King Cake – A Year Later

Same recipe as last year… but I used sanding sugar from a party supply store instead of attempting to make the colors myself. We have a gas oven this year and it seems that the even distribution of heat prevented the yeast from turning the cake into a huge donut. It looks far more authentic and tastes so good!

The recipe.

Homemade King Cake 2

Homemade King Cake

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King Cake

It’s that time again. Today is the eve of King’s Day/Feast of the Epiphany/Twelfth Night/Little Christmas AKA the last day of Christmas. Tomorrow is when we take the Christmas trees and lights down and put up the Mardi Gras decorations. This year Mardi Gras is somewhat early (February 20th) so Carnival season is short and there’s less time to eat King cake. The following recipe is for a traditional King cake which is more like a sweet brioche than cake. I am no fan of the modern King cake which is at best treated like a glorified coffee cake. A few years back, we bought a king cake without knowing it was filled with cherry. Normally, I would have liked cherry coffee cake, but it was a bit like taking a drink of soda thinking it’s coke only to find out it’s root beer. I like root beer, but not when I want coke. When I was growing up, we always had the McKenzie’s or Schweggman’s King Cake which were made in the traditional style; I guess my mind is stuck on those cakes.

Traditionally the cake was baked on Epiphany Eve and served the following afternoon to family and friends. Nowadays the cake is made throughout Carnival season and served until Mardi Gras. By the Middle Ages, veneration of the three wise men had spread throughout Europe and Epiphany became known as The Feast of the Three Holy Kings. The cake was baked in honor of the Magi. According to Wikipedia, related culinary traditions are the tortell of Catalonia, the gâteau des Rois in Provence or the galette des Rois in the northern half of France. Latin Americans, like New Orleanians, place a figure representing the Christ child inside the cake. In other cultures, the king cake might contain a coin, bean, pecan or pea. In New Orleans, the person who receives the piece of cake containing a “baby” must provide the king cake for the next gathering of the season.

King Cake

King Cake

1/2 cup warm water (105 to 115 degrees)
2 packages dry yeast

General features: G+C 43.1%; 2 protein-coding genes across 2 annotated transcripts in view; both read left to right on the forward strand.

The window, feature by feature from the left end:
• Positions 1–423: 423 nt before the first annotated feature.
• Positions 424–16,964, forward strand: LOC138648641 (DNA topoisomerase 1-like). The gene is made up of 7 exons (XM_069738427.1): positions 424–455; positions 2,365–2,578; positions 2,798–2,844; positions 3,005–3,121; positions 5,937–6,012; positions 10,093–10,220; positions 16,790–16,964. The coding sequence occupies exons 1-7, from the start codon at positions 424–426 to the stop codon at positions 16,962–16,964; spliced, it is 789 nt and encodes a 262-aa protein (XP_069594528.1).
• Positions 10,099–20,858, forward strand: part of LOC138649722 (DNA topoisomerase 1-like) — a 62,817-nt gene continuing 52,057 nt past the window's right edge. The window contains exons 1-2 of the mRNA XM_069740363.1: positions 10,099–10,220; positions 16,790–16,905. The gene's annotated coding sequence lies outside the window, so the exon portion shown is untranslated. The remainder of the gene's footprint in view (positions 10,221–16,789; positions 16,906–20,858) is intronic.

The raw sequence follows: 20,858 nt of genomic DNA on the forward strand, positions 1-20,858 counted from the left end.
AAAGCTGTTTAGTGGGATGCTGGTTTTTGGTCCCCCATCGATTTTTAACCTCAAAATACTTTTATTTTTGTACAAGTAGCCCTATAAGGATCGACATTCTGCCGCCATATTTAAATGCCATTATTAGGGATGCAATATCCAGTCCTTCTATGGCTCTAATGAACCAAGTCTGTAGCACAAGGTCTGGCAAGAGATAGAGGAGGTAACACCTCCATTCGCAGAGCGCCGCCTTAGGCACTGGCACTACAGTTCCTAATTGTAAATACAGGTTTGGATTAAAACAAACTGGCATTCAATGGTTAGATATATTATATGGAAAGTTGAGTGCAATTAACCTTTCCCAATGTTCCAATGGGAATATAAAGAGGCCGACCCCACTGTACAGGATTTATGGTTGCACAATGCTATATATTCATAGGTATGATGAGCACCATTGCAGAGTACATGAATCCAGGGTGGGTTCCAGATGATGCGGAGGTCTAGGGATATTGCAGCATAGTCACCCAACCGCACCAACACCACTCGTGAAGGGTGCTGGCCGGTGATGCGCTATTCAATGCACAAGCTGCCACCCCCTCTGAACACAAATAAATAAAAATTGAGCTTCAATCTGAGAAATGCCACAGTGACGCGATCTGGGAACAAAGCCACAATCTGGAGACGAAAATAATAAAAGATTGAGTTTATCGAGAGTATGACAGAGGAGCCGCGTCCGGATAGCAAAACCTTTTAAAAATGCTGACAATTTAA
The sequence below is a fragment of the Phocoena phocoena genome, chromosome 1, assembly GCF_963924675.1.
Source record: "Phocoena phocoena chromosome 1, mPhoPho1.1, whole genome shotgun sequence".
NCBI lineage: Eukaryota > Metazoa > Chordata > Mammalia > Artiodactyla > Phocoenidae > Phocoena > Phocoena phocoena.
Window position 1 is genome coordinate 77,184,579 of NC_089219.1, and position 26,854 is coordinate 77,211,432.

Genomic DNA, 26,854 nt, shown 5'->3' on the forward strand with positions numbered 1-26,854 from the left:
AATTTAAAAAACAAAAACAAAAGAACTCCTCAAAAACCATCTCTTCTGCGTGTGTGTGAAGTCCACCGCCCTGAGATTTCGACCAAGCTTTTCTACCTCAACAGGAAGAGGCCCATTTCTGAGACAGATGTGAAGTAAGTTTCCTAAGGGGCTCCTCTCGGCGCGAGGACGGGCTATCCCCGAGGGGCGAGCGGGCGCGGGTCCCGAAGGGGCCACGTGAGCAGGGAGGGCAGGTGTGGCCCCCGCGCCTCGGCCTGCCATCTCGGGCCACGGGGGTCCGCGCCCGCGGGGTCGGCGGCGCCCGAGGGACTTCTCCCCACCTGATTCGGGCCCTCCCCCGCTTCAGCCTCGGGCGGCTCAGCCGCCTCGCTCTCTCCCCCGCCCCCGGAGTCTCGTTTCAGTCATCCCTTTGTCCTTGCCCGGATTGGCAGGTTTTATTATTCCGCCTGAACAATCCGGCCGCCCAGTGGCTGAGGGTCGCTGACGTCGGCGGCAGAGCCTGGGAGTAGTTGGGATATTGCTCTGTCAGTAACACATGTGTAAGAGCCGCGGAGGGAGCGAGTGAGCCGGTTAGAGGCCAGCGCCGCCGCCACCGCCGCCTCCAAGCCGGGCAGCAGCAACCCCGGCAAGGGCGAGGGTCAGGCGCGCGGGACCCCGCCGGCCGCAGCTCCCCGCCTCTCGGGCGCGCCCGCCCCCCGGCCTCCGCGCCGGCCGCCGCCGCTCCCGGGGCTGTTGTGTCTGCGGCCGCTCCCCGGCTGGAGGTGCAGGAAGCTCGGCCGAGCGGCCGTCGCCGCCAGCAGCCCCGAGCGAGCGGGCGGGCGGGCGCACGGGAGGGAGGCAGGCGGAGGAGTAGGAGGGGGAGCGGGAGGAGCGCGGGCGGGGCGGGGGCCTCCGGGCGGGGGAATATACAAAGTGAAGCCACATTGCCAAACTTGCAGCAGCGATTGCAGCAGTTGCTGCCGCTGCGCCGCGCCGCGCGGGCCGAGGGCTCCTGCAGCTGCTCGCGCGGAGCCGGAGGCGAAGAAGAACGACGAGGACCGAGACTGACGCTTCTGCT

2 teaspoons sugar
4 to 5 cups flour
1/2 cup sugar
2 teaspoons salt
1 teaspoon ground nutmeg
1 teaspoon grated lemon rind
1/2 cup warm milk (105 to 115 degrees)
1/2 cup melted unsalted butter, cooled
5 egg yolks
1/2 cup finely chopped candied citron
1 pecan half, uncooked dried bean or King Cake Baby

2 cups sifted powdered sugar
2 tablespoons lemon juice
2 tablespoons water
Purple, green and gold sugar crystals

Combine the warm water, yeast and 2 teaspoons sugar in a small bowl. Mix well and set aside to a warm place for about 10 minutes.

Combine the 4 cups of flour, 1/2 cup sugar, salt, nutmeg, lemon rind and add warm milk, melted butter, egg yolks and yeast mixture. Beat until smooth. Turn dough out on a lightly floured surface. Knead in enough remaining flour until the dough is no longer sticky. Continue kneading until the dough is smooth and elastic (about 10 minutes). Place the dough in a well-greased bowl. Turn once so greased surface is on top. Cover the dough and let rise in a warm place until doubled in bulk (about 1 1/2 hours).

Preheat the oven 350 degrees. Punch the dough down and place on a lightly floured surface. Sprinkle with the citron and knead until the citron is evenly distributed. Shape the dough into a log, about 30 inches long. Place the dough on a buttered baking sheet. Shape into a ring, pinching ends together to seal. Place a well-greased 2-pound coffee can or shortening can in the center of the ring to maintain shape during baking. Press the King Cake Baby, pecan half or dried bean into the ring from the bottom so that it is completely hidden by the dough. Cover the ring with a towel, and let rise in a warm place until doubled in bulk, about 45 minutes.